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The Costume of Hindostan, elucidated by sixty coloured engravings / with descriptions in English and French, taken in the years 1798 and 1799 (First Edition)


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About this Book

First edition of the rare illustrated description of Hindostan by the Belgian Painter Francois Balthazar Solvyns.

In-folio, 60 hand-colored plates engraved by Scott on Drawings by Solvyns, (4 soft-ground etchings, the remainder stipple and line, dated January 1804 to January 1805). The text is in English and French, there is very slight offsetting from plate to text, contemporary blue morocco with rich gold decoration.

Solvyns was a Belgian painter and engraver who lived in Calcutta from 1791 to 1803. His paintings and engravings offer a rare and well-documented glimpse of the costumes and diverse professions in 18th century Calcutta. This work was first published in 12 parts in a commercially unsuccessful series called “A collection of two hundred and fifty coloured etchings descriptive of the manners, customs and dresses of the Hindoos” in Calcutta in 1799. Later Edward Orme commissioned these 60 engravings based on Solvyns’ original watercolors and these were ultimately published in book form for the first time in 1804, as in this copy. A second edition followed in 1807 and the book remained in publication for many years due to the popularity of the images.

List of the plates: 1.An Ooria or Orissa Brahmun, offering his devotions to the Sun 2. A Chittery 3. A Dybuck [Astrologer/Astromomer] 4. An Auhheer, or seller of Milk, Curds, Whey and Buttermilk 5. Rowanny Bearers, or Chairmen6. Tauntees, or Weavers7. B’Haut8. A Dandy, or Boatman 9. A Jellee-a, or Fisherman 10. Brijbasi 11. Kawra, or Hog-Keepers, with their method of taking Pigs to market 12. Puckimar, or Bird-Catcher 13. Sircar 14. A Jummadar 15. A Choobdar, or Assahburdar, with a long silver stick, the badge of his office 16. Kherch-Burdar, or House Purveyor 17. A B’heeshty or Waterman, carrying water in his Mushuck or Leathern Bag 18. Hooka-Burdar, or Hooka Purveyor, carrying the Hooka 19. A Durzee, or Taylor 20. A Baulber. [Barber] 21. A Hircarrah. [Messenger] 22. A Peada, or Footman 23. Native Coachman to an European 24. A Syce or Groom 25. An Aubdar, or Cooler of Water and Wines 26. Corah-Burdar 27. A Doorea-a, or Dog Keeper 28. A Bansee 29. A Man of Distinction in his Family Dress 30. A Sircar, dressed in a Courta; and an Eklie over his Shoulders 31. Bauluck 32. A behaleea 33. A Sepoy. [Native Soldier in Native Dress] 34. A Sepoy [in European Dress] 35. A Brigbasi 36. A Woman of Distinction 37. A Gwallin, or Milk Woman 38. A Woman of Inferior Rank 39. A Hidgra, or Hermaphrodite 40. A Ramganny, or Dancing Girl 41. A Polye, or Fisherwoman 42. Beeshnub, Worshipper of Vishnoo the preserving attribute of the diety 43. An Oordabahoo [Faquir] 44. Nariel, or Cocoa Nut Hooka 45. The Hindoo Method of Eating the Paun 46. A Sunk, or Chank, and Gunta, or Tingaree 47. A Timboora 48. A Sittara, or Guittar 49. A Sarinda, or Violin 50. Pennauck or Been 51. Saringee, played at Nautches & c 52. A Tubla. [Wooden Drum] 53. A D’Holuc. [Small Drum] 54. Jultrung.[China Cups] 55. D’Hauk. 56. Nagra. [Musical Instrument] 57. Kaura. [Musical Instrument] 58. Pukwauz. [Musical Instrument] 59. Jugo Jhumpo. [Musical Instrument] 60. Surmungla.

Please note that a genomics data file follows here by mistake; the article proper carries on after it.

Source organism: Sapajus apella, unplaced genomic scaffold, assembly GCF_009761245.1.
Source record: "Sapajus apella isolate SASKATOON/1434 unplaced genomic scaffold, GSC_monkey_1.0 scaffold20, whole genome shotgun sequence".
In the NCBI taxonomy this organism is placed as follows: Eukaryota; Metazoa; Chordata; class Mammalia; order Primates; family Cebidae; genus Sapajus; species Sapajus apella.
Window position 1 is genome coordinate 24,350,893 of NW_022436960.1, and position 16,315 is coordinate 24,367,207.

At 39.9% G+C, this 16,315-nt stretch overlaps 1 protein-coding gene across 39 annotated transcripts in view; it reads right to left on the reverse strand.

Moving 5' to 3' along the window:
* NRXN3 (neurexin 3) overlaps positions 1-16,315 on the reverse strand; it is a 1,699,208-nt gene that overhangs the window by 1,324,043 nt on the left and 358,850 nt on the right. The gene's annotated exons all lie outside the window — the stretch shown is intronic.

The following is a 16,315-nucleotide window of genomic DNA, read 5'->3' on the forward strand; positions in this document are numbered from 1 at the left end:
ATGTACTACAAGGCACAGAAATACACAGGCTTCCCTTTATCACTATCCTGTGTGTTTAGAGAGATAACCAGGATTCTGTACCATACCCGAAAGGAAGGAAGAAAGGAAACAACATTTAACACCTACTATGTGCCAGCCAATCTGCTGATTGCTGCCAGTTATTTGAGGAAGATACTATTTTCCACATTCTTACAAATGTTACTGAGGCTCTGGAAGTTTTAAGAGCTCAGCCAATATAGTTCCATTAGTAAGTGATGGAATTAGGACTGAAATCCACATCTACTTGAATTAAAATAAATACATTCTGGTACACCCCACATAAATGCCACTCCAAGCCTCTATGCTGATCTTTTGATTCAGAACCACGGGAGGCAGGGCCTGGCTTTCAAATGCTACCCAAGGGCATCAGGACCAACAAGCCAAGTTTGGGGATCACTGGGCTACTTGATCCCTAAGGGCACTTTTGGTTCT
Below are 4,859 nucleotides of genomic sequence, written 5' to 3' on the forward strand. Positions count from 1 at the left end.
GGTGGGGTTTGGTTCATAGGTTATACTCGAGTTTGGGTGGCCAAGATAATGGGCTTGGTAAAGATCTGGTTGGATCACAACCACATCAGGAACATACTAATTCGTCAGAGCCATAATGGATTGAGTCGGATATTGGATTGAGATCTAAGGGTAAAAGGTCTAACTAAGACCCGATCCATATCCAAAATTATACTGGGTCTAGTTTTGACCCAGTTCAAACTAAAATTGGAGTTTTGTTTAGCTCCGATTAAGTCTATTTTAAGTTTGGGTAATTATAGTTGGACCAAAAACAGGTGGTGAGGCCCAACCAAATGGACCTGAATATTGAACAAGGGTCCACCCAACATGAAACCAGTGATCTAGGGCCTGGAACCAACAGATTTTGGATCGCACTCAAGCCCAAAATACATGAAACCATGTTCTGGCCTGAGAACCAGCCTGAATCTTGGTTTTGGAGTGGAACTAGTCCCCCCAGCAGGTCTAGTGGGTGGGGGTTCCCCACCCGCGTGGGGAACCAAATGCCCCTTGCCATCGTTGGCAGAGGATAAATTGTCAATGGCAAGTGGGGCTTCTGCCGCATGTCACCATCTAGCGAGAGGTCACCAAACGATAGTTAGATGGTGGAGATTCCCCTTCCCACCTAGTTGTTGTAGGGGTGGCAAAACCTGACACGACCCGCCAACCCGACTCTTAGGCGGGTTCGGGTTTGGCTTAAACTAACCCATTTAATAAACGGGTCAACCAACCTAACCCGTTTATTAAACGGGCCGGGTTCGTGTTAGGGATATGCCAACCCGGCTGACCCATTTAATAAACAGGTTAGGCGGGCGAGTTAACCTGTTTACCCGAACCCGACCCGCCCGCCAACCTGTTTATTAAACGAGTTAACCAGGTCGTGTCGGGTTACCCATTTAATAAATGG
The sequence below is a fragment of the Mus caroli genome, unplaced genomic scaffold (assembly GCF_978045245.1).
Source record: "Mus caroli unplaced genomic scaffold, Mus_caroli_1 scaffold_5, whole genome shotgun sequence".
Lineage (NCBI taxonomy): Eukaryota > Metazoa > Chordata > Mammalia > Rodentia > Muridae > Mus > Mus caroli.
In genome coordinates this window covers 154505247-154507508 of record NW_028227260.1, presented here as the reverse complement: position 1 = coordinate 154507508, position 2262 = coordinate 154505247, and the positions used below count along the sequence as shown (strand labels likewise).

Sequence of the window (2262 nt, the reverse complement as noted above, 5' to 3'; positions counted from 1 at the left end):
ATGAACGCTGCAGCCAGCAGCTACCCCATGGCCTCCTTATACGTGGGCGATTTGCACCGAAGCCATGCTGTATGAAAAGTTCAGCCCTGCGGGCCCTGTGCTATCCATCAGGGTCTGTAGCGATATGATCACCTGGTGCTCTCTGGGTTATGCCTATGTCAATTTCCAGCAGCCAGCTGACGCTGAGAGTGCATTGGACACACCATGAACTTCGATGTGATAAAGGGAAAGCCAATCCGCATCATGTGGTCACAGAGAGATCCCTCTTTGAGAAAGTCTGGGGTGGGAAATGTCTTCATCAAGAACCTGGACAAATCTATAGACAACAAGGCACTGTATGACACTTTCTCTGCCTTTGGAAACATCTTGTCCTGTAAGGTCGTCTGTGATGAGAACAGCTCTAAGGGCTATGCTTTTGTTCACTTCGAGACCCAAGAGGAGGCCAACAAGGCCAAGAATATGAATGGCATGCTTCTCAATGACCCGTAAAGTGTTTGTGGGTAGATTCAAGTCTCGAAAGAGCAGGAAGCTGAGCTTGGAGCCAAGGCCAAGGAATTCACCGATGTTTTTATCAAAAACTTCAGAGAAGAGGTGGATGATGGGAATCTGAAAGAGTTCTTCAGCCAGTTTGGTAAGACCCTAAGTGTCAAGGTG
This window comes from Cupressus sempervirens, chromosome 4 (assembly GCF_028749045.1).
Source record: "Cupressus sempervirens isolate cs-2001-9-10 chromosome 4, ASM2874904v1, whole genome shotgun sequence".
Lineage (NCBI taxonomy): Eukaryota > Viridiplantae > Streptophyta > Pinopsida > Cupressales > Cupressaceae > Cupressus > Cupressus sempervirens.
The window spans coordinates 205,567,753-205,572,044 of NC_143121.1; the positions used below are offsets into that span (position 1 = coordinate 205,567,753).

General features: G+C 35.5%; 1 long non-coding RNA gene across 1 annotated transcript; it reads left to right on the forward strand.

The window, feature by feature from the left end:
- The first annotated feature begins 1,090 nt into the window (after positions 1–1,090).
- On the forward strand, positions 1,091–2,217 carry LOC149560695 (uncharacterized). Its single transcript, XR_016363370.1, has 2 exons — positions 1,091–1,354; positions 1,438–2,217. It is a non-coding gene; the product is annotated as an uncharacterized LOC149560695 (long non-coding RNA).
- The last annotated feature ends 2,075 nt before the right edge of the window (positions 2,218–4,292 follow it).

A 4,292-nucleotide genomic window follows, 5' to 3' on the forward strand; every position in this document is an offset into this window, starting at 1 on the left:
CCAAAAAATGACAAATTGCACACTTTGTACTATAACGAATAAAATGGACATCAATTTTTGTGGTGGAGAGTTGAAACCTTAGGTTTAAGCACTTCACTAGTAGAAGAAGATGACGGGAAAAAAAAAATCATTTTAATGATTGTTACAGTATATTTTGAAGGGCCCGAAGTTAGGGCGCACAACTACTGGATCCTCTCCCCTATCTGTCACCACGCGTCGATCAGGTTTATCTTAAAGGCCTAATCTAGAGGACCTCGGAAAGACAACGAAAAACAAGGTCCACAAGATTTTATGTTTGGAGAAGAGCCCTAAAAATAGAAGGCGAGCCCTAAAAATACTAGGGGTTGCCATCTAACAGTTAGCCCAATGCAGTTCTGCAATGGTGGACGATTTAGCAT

Bibliographic Details

Title: The costume of Hindostan, elucidated by sixty coloured engravings

Publisher: Edward Orme, London

Publication Date: 1804

Binding: Hardcover

Condition: Near Fine

Edition: 1st Edition


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